But usually Nixon's dislike of people was, well, vile. On the strength of Nixon's own words, Reeves reveals the president's hatred for groups as various as Jews ("they are out to kill us"), civil servants ("they're bastards and they're out to screw us"), and Senate Republicans ("a bunch of jackasses. . . . Fuck the Senate!")--to cite just a few. Shortly after winning 60 percent of the popular vote against Democrat George McGovern in the 1972 election, Nixon told an interviewer that "the average American is just like the child in the family"--that is, "soft" and "spoiled." Within the White House, he decided early in his presidency that "I must build a wall around myself." By July 1969, Reeves shows, three close aides--H.R. Haldeman, John Ehrlichman, and Henry Kissinger--constituted "Nixon's environment." He was constantly writing memos complaining about all the people who wanted to see him, especially his cabinet.

Psychology no doubt takes us partway toward explaining what Nixon was doing in politics. Reeves cites approvingly The Presidential Character, the 1972 book by political scientist James David Barber, who chronicled Nixon's subconscious need to compensate for low self-esteem by dominating others and predicted that he would bring down his own presidency through politically self-destructive behavior as soon as his hold on power was threatened. More tantalizingly, Reeves quotes from a number of to-do and, more important, to-be lists that Nixon wrote on yellow legal pads in the solitude of his hideaway in the Executive Office Building. These reveal aspirations for nobility of character so different from the reality of who Nixon was as to be poignant. One typical list included these items:

Each day a chance to do something memorable for someone.

Need to be good to do good.

Need for joy, serenity, confidence, inspirational.

Goals: Set example, inspire, instill pride.

Much as Nixon despised politics, he seems to have regarded it as the arena in which he could become something better than he knew himself to be.

But enough psychology. Surely the main reason Nixon sought the presidency so desperately is that he knew politics was the price he'd have to pay to get his hands on the reins of foreign-policy making. Reeves reminds us that Nixon devoutly admired Woodrow Wilson (another noble-minded but psychologically flawed individual, according to Barber and several Wilson biographers) and cared deeply about securing Wilson's great goal of a peaceful world led by the United States. Nixon also enjoyed foreign policy because, in dealing confidentially with other national leaders, he could sidestep Congress, the news media, interest groups, the bureaucracy--even his own secretary of state and secretary of defense--and get away with it.

Nixon especially liked dealing with the leaders of the major communist powers, China and the Soviet Union. In those countries, only a few people made all the decisions and they could keep secrets--Nixon's idea of Utopia. He was never happier than when secretly orchestrating the events that led to his February 1972 trip to China. Reeves quotes Kissinger aide Winston Lord as saying that Nixon "deliberately mirrored adversaries which were secretive. In China, only two or three people were involved in decision making." When Nixon met Mao, he was tickled by the chairman's comment "I like rightists." ("Those on the right can do what those on the left talk about," Nixon replied, neglecting to explain that whenever those on the left tried to do things like open a door to China, those on the right accused them of being comsymps.) And Nixon was so taken by Chou En-lai that, overlooking Chou's bloody career as a communist despot, he urged Kissinger to spin American reporters that "RN has similar character characteristics and background as Chou." He even gave Kissinger a list of nine Nixon-Chou talking points. Number 9 was as typical as it was preposterous: "Steely but . . . subtle and appears almost gentle."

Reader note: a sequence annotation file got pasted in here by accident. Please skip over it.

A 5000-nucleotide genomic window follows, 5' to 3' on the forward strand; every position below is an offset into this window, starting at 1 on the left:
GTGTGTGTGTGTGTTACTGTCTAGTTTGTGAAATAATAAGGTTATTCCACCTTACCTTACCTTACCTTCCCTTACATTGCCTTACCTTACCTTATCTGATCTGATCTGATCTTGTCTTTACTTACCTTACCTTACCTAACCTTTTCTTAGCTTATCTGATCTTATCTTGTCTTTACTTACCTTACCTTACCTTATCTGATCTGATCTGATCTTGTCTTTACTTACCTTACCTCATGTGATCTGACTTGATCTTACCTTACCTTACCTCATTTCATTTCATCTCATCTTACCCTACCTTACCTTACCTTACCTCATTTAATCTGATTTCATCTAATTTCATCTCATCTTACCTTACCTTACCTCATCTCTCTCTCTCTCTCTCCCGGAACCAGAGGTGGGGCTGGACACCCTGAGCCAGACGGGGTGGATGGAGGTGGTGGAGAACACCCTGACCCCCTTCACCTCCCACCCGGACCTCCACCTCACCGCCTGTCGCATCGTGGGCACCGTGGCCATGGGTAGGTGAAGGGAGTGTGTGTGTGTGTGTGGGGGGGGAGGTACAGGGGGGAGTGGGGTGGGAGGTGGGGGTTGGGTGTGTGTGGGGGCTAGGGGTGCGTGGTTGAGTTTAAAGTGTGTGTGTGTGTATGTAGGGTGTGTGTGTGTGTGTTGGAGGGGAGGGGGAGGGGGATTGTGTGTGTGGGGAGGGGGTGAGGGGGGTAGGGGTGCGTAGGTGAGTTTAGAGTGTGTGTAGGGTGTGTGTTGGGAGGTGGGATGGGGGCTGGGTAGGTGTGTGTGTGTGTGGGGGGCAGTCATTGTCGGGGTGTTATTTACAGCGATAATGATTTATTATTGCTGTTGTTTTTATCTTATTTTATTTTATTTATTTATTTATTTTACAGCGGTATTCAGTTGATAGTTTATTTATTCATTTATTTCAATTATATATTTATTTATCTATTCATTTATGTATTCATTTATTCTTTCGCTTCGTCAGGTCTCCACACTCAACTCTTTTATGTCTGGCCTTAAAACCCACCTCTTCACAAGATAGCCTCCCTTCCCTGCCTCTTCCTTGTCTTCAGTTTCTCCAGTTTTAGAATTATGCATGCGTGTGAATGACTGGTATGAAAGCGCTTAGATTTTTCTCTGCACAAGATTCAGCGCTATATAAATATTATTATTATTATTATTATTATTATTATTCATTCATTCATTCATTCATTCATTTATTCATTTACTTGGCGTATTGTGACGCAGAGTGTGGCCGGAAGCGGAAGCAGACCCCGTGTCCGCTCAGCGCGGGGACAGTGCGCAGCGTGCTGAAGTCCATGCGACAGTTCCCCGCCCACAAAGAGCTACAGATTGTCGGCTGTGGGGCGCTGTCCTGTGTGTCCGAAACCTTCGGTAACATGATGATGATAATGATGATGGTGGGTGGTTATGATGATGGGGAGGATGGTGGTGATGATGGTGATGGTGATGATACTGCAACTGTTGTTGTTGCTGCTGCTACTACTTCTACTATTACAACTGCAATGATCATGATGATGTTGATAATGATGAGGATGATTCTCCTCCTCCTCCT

Reeves concedes Nixon a certain measure of strategic brilliance: "His great intellectual strength was connecting the dots, seeing the world whole and from different angles." The China opening, for example, was aimed mostly at the Soviet Union; the idea was that fear of being outflanked by a U.S.-China alliance would spur the Soviets to accede to American goals on nuclear-arms control and other matters. Nixon was right about that. Three months after his trip to China, he traveled to Moscow to collect the Soviets' signature on the Strategic Arms Limitation Treaty, which placed history's first ceiling on nuclear deployment. When Nixon pressed Congress to approve a missile defense system, he had no doubt what its real purpose was: to give the United States a bargaining chip that he could negotiate away in return for concessions on Soviet nuclear submarines. Nixon was also shrewd enough to know that the Soviets would be inclined to embrace anything that enabled them to divert money from weapons development into their feeble civilian economy.

In view of Nixon's keen insights into China and the Soviet Union's strategic and economic incentives to cooperate with the United States, it's hard to understand his conviction that unless he continued to prop up the South Vietnamese government of Nguyen Van Thieu, the entire structure of world peace that he was orchestrating would collapse. Yet, as political scientist Larry Berman shows in No Peace, No Honor: Nixon, Kissinger, and Betrayal in Vietnam, it was Nixon's blind spot concerning Vietnam that led him astray, at enormous cost to both the United States and, especially, its sad ally.